She also illustrated the feature "The Werewolf Hunter", with scripts credited to "Armand Weygand" and "Armand Broussard", in Rangers Comics #14-38, 40 (Dec. 1943 - April 1948). She said in 2011 she had worked with the feature's writer to steer it from lycanthropy toward more general gothic horror, concerned that she could not properly draw wolves.[7] Other work included the science-fiction feature "The Lost World", with scripts credited to "Thornecliffe Herrick", in Planet Comics #32-49 (Sept. 1944 - July 1947); and "Señiorita Rio", about a South-of-the-border adventuress doing wartime espionage for the U.S. government, with scripts credited to "Morgan Hawkins" and appearing in Fight Comics #34-44, 47-51 (Oct. 1944 - Aug. 1947).[6] While Señiorita Rio, a.k.a. actress Rita Farrar, was designed by artist Nick Cardy in 1942, "Renée," writes historian Don Markstein, "was probably the one who became most strongly associated with the character."[8]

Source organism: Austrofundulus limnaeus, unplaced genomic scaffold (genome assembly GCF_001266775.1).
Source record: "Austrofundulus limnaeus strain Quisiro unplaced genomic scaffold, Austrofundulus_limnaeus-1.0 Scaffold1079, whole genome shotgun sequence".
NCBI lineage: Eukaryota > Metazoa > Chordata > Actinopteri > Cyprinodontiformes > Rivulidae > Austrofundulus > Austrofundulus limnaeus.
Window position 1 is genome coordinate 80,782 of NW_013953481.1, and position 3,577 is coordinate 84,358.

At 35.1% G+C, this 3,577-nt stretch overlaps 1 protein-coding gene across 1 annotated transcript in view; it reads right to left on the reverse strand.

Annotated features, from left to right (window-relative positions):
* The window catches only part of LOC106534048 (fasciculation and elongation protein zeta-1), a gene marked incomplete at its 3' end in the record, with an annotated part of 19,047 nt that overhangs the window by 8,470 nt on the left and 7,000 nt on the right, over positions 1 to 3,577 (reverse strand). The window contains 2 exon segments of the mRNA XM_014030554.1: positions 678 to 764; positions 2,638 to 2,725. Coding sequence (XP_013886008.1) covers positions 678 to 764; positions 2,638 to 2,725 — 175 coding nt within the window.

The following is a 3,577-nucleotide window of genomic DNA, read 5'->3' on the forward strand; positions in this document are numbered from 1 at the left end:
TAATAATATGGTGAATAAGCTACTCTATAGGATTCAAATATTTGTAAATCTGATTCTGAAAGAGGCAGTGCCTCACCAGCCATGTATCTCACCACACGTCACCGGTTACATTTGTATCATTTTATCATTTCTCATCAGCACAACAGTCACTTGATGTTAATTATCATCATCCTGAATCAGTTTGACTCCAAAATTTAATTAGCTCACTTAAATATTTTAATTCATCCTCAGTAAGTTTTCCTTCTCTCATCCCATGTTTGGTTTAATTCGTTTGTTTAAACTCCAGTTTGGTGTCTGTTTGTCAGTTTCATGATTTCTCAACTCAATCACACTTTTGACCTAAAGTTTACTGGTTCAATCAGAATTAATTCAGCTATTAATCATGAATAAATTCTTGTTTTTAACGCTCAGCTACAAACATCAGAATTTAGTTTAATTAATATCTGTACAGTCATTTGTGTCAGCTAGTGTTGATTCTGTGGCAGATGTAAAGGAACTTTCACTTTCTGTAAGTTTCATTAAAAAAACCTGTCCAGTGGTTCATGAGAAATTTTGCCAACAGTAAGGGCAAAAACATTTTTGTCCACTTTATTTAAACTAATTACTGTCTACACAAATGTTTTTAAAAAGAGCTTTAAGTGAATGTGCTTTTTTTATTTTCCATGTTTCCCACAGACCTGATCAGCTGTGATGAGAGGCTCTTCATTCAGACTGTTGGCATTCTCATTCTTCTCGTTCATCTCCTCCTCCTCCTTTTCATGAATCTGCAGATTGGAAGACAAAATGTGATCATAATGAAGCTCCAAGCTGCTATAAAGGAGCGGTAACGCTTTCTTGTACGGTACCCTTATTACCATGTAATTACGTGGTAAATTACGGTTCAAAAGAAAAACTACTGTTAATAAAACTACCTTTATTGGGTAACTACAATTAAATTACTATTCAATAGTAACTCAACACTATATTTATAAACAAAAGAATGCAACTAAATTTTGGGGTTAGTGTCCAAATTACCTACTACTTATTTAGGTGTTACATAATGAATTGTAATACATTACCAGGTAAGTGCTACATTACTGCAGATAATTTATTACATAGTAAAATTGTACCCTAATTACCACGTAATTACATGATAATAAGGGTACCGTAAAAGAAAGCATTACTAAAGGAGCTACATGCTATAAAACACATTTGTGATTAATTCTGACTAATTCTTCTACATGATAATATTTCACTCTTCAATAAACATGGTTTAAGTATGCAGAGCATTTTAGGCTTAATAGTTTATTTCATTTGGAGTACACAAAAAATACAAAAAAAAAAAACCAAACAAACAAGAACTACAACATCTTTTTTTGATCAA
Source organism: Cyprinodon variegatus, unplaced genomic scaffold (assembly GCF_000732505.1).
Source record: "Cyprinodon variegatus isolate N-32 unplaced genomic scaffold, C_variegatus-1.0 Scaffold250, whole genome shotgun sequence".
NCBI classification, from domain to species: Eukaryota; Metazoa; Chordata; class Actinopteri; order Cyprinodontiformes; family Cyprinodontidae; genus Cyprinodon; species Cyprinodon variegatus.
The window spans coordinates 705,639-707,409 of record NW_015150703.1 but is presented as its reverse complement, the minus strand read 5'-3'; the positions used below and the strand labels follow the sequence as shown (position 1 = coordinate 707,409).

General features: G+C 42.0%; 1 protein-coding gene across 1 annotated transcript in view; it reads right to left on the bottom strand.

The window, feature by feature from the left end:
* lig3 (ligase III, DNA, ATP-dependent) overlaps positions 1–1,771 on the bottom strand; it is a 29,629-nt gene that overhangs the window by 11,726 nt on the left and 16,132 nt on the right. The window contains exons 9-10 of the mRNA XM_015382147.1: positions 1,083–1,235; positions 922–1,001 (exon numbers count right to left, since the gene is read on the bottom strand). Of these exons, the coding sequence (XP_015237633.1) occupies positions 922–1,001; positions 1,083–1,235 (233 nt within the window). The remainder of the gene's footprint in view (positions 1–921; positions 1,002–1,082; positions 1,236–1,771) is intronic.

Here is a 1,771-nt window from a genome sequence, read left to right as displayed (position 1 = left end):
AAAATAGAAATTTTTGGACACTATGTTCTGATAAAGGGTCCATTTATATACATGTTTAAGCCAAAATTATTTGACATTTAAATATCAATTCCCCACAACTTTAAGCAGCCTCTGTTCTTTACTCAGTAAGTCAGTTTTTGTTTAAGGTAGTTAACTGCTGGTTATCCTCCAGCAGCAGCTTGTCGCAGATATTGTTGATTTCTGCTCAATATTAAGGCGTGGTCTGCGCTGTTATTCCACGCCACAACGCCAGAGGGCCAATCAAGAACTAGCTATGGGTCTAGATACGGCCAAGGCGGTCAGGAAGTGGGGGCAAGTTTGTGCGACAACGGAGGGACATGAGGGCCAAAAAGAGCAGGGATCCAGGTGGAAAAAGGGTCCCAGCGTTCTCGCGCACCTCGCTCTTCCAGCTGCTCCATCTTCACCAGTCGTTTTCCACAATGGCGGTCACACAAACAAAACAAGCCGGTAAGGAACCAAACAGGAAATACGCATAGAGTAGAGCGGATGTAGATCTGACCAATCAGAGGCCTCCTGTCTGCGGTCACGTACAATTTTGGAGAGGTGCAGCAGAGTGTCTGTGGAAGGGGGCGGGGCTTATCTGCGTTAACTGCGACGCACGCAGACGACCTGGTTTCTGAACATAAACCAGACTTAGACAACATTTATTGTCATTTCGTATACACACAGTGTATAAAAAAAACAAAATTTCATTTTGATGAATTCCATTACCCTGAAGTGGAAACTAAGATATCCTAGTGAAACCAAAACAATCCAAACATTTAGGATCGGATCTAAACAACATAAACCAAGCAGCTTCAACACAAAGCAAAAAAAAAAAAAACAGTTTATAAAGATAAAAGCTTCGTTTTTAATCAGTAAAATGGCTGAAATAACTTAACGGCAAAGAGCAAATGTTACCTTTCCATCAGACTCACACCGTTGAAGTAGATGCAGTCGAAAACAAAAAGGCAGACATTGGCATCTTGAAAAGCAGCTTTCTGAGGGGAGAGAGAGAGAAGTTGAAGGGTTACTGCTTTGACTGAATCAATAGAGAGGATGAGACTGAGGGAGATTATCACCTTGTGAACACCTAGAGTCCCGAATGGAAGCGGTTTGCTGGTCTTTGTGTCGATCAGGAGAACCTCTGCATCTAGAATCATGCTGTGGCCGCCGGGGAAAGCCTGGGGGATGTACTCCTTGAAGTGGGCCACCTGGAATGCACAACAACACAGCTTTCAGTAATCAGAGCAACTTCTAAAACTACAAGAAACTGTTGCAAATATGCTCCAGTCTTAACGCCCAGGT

In 1948, after Fiction House moved out of New York,[citation needed] Renée and her artist husband, Eric Peters, began working at St. John Publications. They shared penciling and inking duties on Abbott & Costello Comics, illustrating the majority of issues from #2-34 (April 1948 - Dec. 1955), and Renée additionally drew romance stories in issues of St. John's Teen-Age Diary Secrets and Teen-Age Romances.[6] The two also drew comic books for the dairy company Borden, starring mascot Elsie the Cow.[4]

After she left comics, Renée said she "did some children's books and I also wrote some plays", with at least one, the black comedy Superman in Sleep's Embrace, produced at Hunter College in Manhattan. She designed textiles for Lanz of California, and jewelry for Willy Woo.[4]

In 2007, Renée attended Comic-Con International in San Diego, where Friends of Lulu nominated her to its Hall of Fame.[1]